Eschewing guilt-mongering does not mean that politeness and consideration cease to be conditions for coexisting and fighting together – particularly at a time when the Alt-Right are deliberately and self-consciously poisoning our political discourse (bourgeois propriety is certainly preferable to this). However in my experience, the Left places far too much of a premium on the purity of its arguments. We also need to desire social change, and learn how to recognise it and work with it in others. One of the appealing aspects of neoliberal ideology might be precisely its falseness. By denying the existence of impulses towards the collective it assuages the guilt that people actually do feel towards one another for not acting on those impulses. Equally we might ask what desires may underlie the Left’s moralism? Given that the heaviest guilt is something we can only bear at an unconscious level, what are we to make of the current predilection on the Left to preface anything one has to say with an admission of guilt? We are all embedded and implicated in the neoliberal condition, there is no one that is guilt-free, but the ardour and regularity of confessions of ‘privilege’ either suggests people don’t really feel guilty, or if they do, it is something they might be getting off on. Either way, what do we think will be the reaction of people far more morally compromised by their living and working conditions? Could we even venture that heaping more guilt on others might be the express purpose of such confessions?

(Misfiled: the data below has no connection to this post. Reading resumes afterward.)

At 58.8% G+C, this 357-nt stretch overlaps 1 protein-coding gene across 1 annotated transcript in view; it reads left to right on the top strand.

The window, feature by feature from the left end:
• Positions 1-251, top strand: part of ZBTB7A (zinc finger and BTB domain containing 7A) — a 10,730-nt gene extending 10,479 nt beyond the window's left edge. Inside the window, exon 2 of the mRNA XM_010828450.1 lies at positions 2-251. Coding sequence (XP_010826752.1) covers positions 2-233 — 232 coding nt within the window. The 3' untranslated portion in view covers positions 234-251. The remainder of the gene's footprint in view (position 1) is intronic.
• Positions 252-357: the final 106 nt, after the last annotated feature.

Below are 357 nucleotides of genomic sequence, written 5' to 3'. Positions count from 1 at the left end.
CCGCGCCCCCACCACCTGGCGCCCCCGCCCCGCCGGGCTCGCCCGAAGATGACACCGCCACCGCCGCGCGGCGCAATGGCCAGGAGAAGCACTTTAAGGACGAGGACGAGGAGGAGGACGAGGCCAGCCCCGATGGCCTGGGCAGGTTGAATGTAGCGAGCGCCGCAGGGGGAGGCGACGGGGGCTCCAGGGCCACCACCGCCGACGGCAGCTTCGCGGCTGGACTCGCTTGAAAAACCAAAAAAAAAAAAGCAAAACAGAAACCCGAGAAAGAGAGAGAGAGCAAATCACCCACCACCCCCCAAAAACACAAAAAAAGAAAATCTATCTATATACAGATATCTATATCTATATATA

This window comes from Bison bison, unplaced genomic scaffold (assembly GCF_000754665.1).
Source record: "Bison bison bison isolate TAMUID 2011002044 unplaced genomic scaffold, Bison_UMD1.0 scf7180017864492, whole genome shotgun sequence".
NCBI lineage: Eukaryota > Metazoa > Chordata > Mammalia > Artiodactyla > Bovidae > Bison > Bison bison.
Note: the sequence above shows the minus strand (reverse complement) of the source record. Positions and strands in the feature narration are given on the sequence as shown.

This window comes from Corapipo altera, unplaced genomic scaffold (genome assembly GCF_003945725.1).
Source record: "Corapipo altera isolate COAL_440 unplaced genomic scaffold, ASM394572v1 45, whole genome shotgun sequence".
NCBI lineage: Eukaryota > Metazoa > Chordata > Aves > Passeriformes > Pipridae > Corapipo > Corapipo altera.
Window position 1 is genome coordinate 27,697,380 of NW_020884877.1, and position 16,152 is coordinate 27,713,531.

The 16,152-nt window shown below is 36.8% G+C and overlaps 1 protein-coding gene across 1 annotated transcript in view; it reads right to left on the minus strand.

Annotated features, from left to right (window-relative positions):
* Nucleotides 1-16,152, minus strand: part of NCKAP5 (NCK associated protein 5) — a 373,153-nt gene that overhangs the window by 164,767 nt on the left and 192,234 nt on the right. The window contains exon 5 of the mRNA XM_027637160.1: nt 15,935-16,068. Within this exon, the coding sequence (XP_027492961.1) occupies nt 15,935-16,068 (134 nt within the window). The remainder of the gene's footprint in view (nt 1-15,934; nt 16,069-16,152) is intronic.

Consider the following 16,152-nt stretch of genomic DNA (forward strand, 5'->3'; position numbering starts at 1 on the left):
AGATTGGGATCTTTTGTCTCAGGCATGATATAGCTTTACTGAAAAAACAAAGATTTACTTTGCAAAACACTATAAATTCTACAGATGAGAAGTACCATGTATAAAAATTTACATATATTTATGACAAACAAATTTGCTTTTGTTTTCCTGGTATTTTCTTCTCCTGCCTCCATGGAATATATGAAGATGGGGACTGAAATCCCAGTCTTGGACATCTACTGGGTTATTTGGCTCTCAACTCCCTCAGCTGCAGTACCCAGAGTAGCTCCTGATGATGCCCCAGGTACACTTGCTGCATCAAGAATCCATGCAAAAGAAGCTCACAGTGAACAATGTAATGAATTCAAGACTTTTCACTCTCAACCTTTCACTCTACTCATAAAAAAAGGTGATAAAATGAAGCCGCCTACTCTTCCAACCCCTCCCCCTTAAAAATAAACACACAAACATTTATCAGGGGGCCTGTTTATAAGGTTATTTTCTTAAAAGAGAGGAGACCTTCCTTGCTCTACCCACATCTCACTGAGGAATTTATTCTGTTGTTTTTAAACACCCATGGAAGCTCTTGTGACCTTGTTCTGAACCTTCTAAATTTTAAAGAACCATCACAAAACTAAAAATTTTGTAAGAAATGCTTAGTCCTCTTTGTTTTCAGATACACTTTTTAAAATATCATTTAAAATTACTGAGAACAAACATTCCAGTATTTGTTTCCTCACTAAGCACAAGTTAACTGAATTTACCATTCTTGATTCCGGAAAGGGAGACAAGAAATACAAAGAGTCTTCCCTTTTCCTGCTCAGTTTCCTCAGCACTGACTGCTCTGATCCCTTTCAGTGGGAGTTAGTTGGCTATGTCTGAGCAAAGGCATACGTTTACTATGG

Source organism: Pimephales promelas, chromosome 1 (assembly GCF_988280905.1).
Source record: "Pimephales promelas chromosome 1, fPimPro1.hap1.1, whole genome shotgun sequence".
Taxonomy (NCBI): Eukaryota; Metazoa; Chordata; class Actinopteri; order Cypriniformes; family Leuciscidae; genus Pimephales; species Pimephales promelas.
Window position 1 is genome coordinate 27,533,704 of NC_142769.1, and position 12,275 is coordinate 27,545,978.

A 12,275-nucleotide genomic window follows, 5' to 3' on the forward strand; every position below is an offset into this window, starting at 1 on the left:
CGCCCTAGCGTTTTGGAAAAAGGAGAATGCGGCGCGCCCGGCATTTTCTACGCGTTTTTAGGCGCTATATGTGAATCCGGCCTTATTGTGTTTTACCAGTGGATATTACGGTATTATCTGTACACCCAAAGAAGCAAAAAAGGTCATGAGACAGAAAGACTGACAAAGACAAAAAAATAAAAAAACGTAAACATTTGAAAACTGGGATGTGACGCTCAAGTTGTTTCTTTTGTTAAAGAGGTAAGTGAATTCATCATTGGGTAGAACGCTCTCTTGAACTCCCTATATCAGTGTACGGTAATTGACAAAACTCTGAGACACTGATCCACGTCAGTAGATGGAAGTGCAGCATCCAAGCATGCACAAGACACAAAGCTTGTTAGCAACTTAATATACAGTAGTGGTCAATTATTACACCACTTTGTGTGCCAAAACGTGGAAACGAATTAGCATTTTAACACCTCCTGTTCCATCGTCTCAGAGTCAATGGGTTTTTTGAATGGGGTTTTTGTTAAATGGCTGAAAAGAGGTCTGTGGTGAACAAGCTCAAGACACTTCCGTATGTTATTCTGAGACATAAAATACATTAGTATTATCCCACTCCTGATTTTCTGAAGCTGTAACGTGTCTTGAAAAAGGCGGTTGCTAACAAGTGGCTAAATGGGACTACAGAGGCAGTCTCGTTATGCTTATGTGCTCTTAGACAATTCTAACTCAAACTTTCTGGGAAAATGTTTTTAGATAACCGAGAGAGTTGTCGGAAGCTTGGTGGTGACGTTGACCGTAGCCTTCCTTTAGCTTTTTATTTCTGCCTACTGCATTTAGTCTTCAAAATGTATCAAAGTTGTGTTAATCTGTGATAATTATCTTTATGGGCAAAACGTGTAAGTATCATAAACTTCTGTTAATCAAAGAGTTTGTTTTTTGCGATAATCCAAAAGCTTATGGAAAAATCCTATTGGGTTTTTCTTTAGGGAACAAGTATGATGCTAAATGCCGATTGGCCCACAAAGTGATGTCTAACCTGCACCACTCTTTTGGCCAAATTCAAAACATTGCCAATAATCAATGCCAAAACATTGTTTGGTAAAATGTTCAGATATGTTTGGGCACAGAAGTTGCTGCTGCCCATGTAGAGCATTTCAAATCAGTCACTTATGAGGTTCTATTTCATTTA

In bleak times an easy way to achieve personal redemption is by pointing the finger elsewhere. Meanwhile populist figures on the Right, who loudly and proudly eschew any form of guilt, are better positioned to pick up the pieces. This is not something we can afford to do any longer. In a topsy-turvy world, where the most powerless are also the most guilty, we need to find new ways of speaking.
[i] Sigmund Freud cited in P. Gay (ed). The Freud Reader, Vintage Press, 1995, p. 763.
[ii] J. McAlevey. No Shortcuts: Organizing for Power in the New Gilded Age, Oxford University Press, 2016, pp. 10-11.
James Gurrey is a union and Labour Party activist based in North London.If you like this article, please subscribe or donate.